It might have been sweet of your grandma to leave you all those old vases and pieces of glassware in her will, but don’t be fooled: you need to go and get rid of them immediately, sentiment be damned. Many items of pottery produced before 1960—mainly those with a orange or red colour—contain high levels of uranium, on account of it being mixed into the glaze that gives the pieces that distinctive color. Likewise, if you’ve got any items of antique glass with a greenish-color, they also contain uranium. Needless to say, we don’t recommend drinking from those items anymore especially given that much old porcelain also leaks lead.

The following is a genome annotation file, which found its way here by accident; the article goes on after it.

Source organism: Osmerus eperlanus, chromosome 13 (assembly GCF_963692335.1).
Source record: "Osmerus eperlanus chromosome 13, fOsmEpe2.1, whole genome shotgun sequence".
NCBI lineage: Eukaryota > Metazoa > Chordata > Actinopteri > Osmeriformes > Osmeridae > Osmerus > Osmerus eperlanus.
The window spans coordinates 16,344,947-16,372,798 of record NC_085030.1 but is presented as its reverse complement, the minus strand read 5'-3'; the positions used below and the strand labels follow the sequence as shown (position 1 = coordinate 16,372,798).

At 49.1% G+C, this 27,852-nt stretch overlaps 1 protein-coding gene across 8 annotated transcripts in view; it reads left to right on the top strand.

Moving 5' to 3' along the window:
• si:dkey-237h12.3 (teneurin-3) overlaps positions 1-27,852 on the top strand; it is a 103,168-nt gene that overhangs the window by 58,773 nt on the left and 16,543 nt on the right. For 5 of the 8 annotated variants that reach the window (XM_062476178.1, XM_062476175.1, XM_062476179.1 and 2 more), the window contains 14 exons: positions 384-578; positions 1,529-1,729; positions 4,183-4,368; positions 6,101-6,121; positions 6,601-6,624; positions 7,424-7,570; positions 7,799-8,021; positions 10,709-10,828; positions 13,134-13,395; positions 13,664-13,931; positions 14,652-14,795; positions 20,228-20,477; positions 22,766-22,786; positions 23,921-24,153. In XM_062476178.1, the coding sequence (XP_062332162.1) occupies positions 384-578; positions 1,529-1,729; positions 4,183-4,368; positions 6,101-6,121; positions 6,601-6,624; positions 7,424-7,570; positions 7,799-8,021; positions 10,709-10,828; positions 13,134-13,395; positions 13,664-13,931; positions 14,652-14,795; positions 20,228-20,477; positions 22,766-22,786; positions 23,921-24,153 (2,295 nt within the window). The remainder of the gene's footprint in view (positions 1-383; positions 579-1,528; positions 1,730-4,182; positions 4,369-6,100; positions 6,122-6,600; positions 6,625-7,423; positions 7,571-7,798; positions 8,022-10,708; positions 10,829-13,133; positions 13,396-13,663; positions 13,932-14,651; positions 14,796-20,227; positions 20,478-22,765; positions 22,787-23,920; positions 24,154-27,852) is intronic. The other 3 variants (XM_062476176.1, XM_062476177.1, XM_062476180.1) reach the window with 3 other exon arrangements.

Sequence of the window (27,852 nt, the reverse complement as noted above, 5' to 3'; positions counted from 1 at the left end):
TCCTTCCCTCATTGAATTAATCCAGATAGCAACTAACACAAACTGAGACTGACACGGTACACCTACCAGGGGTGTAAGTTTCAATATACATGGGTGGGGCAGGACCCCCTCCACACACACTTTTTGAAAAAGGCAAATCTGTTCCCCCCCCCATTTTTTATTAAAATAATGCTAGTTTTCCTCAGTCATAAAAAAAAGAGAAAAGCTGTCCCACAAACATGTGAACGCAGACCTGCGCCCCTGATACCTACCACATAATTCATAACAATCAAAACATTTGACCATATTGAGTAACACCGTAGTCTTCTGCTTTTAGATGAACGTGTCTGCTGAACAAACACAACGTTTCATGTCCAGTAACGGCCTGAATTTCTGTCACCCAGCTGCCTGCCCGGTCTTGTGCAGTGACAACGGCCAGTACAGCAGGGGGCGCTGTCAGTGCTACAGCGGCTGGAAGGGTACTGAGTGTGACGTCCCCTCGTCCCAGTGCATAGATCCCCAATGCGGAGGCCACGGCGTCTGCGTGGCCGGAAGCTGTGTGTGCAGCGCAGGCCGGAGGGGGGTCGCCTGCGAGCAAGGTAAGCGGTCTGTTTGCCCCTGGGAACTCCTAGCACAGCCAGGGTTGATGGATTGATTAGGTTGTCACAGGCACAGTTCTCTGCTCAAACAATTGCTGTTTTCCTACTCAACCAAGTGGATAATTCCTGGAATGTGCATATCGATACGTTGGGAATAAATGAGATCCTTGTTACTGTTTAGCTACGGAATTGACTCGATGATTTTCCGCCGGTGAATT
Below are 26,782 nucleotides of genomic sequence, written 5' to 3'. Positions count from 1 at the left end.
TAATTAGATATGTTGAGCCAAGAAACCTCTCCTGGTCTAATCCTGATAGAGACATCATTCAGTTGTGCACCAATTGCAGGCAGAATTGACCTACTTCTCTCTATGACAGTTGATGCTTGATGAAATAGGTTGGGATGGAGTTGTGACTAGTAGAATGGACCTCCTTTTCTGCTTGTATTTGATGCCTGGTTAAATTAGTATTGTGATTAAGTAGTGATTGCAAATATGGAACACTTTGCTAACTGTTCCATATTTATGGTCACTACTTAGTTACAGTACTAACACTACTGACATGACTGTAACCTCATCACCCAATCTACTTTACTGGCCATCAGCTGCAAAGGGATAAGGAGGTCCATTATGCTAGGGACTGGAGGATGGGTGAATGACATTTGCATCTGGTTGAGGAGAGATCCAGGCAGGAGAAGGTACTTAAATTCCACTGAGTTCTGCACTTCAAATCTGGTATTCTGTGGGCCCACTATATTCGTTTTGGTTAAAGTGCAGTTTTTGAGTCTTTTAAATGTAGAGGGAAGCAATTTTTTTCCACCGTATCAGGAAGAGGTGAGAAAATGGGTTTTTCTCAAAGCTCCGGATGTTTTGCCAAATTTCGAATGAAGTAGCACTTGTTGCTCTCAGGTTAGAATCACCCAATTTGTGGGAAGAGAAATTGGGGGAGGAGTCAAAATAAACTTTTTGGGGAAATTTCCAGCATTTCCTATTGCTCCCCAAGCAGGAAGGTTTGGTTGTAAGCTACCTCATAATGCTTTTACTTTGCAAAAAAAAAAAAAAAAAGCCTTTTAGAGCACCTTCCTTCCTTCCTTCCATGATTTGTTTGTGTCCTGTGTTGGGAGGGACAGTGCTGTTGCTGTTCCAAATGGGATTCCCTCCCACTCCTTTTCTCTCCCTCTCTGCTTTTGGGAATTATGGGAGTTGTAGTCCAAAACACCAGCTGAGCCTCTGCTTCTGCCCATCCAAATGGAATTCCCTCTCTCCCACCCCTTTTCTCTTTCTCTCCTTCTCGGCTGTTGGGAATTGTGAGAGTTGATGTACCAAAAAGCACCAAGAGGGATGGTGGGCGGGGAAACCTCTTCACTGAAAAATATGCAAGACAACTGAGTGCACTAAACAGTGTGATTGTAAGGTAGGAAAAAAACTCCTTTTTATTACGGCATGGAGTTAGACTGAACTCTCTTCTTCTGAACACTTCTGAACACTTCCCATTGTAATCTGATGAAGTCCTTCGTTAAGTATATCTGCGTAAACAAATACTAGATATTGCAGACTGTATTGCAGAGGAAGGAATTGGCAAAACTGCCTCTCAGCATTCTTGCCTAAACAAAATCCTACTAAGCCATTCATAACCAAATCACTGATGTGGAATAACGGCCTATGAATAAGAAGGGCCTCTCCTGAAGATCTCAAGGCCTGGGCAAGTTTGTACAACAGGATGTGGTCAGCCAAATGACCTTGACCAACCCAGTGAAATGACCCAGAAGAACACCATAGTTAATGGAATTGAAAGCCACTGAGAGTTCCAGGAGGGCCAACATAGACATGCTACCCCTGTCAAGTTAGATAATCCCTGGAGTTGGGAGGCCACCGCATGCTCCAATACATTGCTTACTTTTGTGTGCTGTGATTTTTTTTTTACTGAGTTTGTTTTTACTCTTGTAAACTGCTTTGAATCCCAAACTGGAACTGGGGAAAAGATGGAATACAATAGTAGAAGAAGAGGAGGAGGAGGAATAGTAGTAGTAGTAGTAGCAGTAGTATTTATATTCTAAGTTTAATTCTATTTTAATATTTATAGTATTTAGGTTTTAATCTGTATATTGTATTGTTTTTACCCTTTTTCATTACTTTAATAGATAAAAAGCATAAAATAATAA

If a magazine publisher wants to blow some money, it might start printing onto glossy paper, mainly because it looks nicer, but also because they think consumers are part-magpie and therefore more likely to buy something if it’s shiny. However, getting paper to look that sleek and glossy requires it to be covered in kaolin, a type of white clay. Like the clay that forms kitty litter, this clay is also capable of holding radioactive elements such as uranium and thorium. This clay is also used commonly as a food additive and as an ingredient in many over-the-counter drugs.